Stop Putting Q-Tips in Your Ear, Doctor Says

Discussion in 'Otolaryngology' started by Ghada Ali youssef, Feb 23, 2017.

  1. Ghada Ali youssef

    Ghada Ali youssef Golden Member

    Dec 29, 2016
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    You risk perforating your eardrum or damaging the hearing bones and inner ear.

    Here's what to do instead if the wax is terribly crippling and it must come out. (GETTY IMAGES)

    If you've stuck a Q-tip (or other type of cotton swab) in your ear, it's probably crossed your mind once or twice: How far can I go?

    It probably crossed your mind again if you're a fan of HBO's television series "Girls," where main character Hannah Horvath infamously jammed a Q-tip too far into her ear in season two.

    Maybe you're one of many people questioning the meaning of it all via the community website Quora, home to numerous earwax inquiries: "Are Q-tips bad for your ears?" "Why does using Q-Tips feel so good?" "What happens if you touch your eardrum with a Q-Tip?"

    News flash: Neither you, nor Hannah nor the people of Quora should use Q-tips for ear cleaning in the first place, according to Seattle-based neurotologist Dr. Seth Schwartz. He specializes in ear and skull base surgery.

    "If you stick it too far, it can lodge wax up against the eardrum," Schwartz tells U.S. News. "If you keep pushing it can perforate the eardrum itself and can even damage the hearing bones and inner ear. This can lead to hearing loss or deafness and vertigo."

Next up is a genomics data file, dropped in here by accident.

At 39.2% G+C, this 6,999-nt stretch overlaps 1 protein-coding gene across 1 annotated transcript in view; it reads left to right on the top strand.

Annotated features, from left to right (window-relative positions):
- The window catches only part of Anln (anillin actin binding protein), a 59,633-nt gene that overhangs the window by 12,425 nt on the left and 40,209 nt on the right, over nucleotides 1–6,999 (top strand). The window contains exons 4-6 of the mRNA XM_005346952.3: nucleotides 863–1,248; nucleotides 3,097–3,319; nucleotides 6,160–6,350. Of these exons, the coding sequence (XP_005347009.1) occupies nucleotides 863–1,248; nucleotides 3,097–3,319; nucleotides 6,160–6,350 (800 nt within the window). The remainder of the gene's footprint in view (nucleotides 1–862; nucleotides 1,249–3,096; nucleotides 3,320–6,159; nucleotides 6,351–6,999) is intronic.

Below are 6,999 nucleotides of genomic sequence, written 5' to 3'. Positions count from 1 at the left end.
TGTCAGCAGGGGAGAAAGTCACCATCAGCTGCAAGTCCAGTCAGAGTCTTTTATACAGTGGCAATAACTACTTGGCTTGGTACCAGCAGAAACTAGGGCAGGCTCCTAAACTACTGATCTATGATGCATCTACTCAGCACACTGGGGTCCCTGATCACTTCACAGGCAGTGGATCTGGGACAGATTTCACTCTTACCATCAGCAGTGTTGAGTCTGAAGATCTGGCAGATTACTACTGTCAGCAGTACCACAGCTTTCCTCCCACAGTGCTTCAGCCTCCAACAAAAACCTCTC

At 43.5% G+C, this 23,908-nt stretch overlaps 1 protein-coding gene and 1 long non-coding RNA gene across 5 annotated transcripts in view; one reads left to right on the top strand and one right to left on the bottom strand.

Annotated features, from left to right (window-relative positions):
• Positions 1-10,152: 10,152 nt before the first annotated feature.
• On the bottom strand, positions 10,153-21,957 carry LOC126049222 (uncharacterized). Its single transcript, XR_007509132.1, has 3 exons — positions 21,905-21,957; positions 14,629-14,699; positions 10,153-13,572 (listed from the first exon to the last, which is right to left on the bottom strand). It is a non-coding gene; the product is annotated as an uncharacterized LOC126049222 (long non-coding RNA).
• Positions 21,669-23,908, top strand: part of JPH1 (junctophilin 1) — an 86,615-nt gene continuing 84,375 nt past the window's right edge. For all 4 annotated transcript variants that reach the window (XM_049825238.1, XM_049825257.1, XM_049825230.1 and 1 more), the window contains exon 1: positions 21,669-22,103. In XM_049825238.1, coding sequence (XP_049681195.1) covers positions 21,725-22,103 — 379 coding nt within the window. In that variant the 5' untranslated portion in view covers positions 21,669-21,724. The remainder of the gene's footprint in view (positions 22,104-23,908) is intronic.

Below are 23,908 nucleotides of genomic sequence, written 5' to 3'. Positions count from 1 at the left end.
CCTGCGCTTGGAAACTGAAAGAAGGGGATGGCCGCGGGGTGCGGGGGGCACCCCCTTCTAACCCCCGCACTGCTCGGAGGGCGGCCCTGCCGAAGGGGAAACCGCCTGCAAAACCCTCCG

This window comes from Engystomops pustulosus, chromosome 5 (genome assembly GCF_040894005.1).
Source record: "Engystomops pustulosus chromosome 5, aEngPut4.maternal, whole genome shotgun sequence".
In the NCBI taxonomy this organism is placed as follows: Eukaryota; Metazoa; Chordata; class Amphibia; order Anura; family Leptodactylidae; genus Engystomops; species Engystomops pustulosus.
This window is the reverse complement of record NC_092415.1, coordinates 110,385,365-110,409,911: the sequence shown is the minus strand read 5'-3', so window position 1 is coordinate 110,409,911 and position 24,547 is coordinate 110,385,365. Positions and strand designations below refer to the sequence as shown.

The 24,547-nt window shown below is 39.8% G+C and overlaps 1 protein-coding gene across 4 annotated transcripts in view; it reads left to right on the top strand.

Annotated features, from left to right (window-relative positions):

For what it's worth, Q-tip owner Unliever has advised against using them for this purpose in the past. "People may use it [Q-tips] for ear cleaning, but we instruct against it," Carolyn Stanton, a Unilever spokeswoman told The Washington Post last year.

    Schwartz has seen perforations in his practice, but his colleagues have encountered "more significant trauma." Typically the trauma affects the ear canal skin which, though painful, isn't likely to result in worse complications.

    But what if the wax is terribly crippling and it must come out? Schwartz recommends cleaning your ears by wiping wax away with a towel or tissue following a shower or bath.

    "If the wax is stuck deeper in, wax softening drops can be quite effective," Schwartz adds. "If that doesn't work, there are some gentle home irrigating devices. If that is unsuccessful then they should see a doctor for an evaluation and cleaning … The symptoms are not always from ear wax. Many people with new onset hearing loss think it is just wax until they find out it isn't."

    There you have it. Use a Q-tip at your own risk – and possibly "hear" from your doctor.



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